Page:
First das Auto, Then Nature

Global Knowledge Gateway

Sustainability

First das Auto, Then Nature

by Vincent Tophoff, Senior Technical Manager, IFAC | January 31, 2014 | 1

A recent trip to China left me both impressed and depressed, and more aware than ever that environmental problems there belong to the entire world.

Since my last visit, more than 20 years ago, the country has propelled itself from a primarily agricultural nation into an economic superpower. We are all aware of the continuous stream of double-digit growth figures but traveling through the country gives you a better idea of how this translates in actual changes in living conditions for the Chinese—from plow to assembly line, from dirt road to highway, from shack to skyscraper, from Mao suit to Prada, from steam train to bullet train, from bicycle to Volkswagen—an unprecedented scale!

However, there is also a very dark flipside to this rapid economic growth—the massive pollution of air, soil, and water. Most of us know this from media reports, but only when you see it with you own eyes do you realize how bad it actually is. That is, if you can see anything at all: a hazy sky is the new normal in many parts of China and, at times, more often than not, pollution levels grossly exceed the safety limits, making the sky dark during the day. A recent study from the US National Academy of Sciences, Evidence on the Impact of Sustained Exposure to Air Pollution on Life Expectancy from China’s Huai River Policy, found that air pollution alone has already decreased life expectancies for people from that area by 5.5 years.

The future looks even darker, as Chinese households, as well as households in other developing countries, are catching up with the developed world: in housing, transportation, travel, leisure, etc. There is still a long way to go before the Chinese hunger for more goods and services is satisfied.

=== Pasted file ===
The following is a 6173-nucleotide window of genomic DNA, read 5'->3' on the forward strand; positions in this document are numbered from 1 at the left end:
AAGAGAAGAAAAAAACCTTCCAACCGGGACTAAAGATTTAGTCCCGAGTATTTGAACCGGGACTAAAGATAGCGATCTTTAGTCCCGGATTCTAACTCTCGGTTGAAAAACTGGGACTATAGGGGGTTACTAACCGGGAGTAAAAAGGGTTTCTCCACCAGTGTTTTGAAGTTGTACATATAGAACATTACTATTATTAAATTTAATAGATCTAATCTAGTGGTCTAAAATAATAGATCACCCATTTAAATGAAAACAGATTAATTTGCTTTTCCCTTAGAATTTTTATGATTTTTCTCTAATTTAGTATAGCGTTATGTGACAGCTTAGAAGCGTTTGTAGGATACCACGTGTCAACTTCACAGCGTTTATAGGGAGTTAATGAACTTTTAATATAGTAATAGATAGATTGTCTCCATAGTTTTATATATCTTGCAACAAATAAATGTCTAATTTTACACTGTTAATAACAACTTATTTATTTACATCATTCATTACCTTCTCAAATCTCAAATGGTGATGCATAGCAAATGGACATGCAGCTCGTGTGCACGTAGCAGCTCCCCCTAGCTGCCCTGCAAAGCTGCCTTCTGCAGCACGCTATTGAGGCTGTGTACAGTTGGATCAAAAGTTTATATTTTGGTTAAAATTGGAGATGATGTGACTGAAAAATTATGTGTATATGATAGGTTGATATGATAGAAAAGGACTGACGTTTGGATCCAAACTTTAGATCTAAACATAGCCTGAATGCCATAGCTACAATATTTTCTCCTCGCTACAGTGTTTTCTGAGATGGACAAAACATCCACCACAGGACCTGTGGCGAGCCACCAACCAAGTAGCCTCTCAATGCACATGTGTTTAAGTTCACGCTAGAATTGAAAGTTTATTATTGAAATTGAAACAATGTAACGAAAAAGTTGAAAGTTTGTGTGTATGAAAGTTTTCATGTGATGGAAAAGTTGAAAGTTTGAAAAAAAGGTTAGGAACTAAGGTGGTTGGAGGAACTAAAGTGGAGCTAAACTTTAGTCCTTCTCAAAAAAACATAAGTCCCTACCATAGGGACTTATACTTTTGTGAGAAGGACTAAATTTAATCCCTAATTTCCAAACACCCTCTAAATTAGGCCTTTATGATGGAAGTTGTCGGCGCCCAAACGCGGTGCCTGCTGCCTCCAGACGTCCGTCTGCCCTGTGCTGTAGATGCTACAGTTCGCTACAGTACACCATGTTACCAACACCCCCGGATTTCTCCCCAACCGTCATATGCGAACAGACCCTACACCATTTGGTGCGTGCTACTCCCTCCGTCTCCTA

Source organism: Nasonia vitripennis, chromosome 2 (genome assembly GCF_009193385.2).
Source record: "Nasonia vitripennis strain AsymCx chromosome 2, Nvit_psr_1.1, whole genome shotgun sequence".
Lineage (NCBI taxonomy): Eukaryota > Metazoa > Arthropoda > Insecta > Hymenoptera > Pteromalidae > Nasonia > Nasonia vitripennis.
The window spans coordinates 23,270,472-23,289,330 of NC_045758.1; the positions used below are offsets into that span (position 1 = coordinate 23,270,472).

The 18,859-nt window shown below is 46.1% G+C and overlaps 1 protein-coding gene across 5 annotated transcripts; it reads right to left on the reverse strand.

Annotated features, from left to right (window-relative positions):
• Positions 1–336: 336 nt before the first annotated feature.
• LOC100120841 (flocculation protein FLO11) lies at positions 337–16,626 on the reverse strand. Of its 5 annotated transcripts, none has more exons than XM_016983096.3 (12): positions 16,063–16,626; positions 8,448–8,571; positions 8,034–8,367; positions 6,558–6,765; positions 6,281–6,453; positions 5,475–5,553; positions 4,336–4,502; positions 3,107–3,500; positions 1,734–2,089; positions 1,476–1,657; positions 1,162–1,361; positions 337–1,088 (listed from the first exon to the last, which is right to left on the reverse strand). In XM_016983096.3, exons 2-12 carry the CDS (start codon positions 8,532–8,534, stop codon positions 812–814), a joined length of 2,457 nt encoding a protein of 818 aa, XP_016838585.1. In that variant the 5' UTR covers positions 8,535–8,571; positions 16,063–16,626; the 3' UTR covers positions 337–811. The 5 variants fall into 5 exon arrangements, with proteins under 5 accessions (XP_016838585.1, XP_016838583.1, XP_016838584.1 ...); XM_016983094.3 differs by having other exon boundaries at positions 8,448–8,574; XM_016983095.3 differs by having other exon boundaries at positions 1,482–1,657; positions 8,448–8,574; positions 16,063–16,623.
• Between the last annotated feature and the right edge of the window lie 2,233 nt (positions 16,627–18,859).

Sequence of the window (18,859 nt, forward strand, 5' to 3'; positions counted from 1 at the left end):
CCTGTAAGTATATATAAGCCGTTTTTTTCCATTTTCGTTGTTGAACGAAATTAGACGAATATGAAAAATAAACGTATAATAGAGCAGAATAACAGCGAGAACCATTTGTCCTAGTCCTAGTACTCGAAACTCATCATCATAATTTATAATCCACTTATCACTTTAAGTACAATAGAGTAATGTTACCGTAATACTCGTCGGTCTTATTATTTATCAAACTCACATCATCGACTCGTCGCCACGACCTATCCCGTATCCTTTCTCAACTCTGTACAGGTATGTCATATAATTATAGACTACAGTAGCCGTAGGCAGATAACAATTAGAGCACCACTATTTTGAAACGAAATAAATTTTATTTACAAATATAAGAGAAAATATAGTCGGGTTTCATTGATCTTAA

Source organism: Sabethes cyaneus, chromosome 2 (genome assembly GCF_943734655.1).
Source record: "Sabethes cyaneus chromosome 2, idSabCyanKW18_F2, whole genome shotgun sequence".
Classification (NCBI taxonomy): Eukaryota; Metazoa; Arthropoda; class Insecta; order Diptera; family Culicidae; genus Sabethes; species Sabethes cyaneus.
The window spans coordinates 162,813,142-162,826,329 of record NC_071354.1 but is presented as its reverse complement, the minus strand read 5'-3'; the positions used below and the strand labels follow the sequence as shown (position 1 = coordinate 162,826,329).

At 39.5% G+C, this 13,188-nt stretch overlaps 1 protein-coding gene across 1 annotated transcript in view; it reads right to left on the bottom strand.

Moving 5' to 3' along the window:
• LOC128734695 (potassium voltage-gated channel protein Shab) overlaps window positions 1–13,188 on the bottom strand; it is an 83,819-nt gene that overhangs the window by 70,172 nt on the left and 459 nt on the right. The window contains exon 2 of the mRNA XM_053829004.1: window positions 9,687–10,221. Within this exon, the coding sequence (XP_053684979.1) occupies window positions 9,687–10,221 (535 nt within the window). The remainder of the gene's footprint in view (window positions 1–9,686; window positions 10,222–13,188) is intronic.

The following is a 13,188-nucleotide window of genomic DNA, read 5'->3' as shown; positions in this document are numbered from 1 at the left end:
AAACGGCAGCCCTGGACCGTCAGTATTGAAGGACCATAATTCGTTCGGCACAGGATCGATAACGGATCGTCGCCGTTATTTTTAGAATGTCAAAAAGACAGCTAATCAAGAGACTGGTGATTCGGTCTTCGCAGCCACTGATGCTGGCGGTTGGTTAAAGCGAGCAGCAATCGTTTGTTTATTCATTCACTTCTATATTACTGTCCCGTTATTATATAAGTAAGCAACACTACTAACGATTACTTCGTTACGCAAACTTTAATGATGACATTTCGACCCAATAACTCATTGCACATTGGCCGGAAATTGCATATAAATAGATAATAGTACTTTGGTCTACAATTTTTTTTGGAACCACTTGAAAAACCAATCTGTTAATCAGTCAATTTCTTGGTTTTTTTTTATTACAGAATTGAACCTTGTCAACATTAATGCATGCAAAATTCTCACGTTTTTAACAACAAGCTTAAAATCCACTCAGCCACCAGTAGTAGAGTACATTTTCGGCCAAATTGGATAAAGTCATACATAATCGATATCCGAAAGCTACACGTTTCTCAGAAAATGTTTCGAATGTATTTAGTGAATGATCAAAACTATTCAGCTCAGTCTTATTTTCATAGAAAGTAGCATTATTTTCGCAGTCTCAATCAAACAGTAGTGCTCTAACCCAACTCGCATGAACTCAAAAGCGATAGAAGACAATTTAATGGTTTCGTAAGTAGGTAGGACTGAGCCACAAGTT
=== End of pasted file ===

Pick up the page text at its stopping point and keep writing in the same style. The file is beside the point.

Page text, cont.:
The developed world, however, does not really have the right to point its finger at China as our own per capita carbon footprint is still two to four times higher than the average Chinese footprint (see Carbon Footprint of Nations for more information). The disparity increases further if one takes into account that many of the goods bought and used throughout the world are actually produced in China: we are the ones using the products while China carries the environmental burden.

Something needs to be done, both in China and elsewhere. We know professional accountants can’t save the world from environmental disaster on their own. However, professional accountants are well positioned to help interpret sustainability issues in a relevant way for their organizations, and to integrate those issues into the way they do business.

IFAC supports professional accountants in their sustainability efforts with a large series of resources, including many resources cited in the Global Knowledge Gateway.

People in China, as well as everywhere else, deserve good living conditions. Instead of a tradeoff—that is, needing to pick between having a car or protecting nature—we should strive for a balanced compromise: a green car that spares nature. Professional accountants can help find this balance!

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Stathis Gould
February 12, 2014

Thank you Vincent for sharing your experience of your recent trip to China. Global policy coordination and responses to climate change risk will be critical. The latest report from the Intergovernmental Panel on Climate Change notes there is a 95% to 100% probability that human activities are responsible for the emissions of GHGs that is leading to higher global temperatures. In the coldest winter I can remember here in NY, it is too easy for people to remark on how can we talk about global warming! But the effect of climate change and raising global temperature is complex and could bring significant risk to civilization. Climate change risk is a global problem - shown clearly in this article http://www.bloomberg.com/news/2014-02-06/haze-over-beijing-shanghai-is-a-problem-bigger-than-china-today-s-pic.html. But we seem to find it very difficult to respond globally. At what point will the global community agree a carbon budget? What economic, social and environmental events are needed for a multilateral response to take place? What is the tipping point?


 

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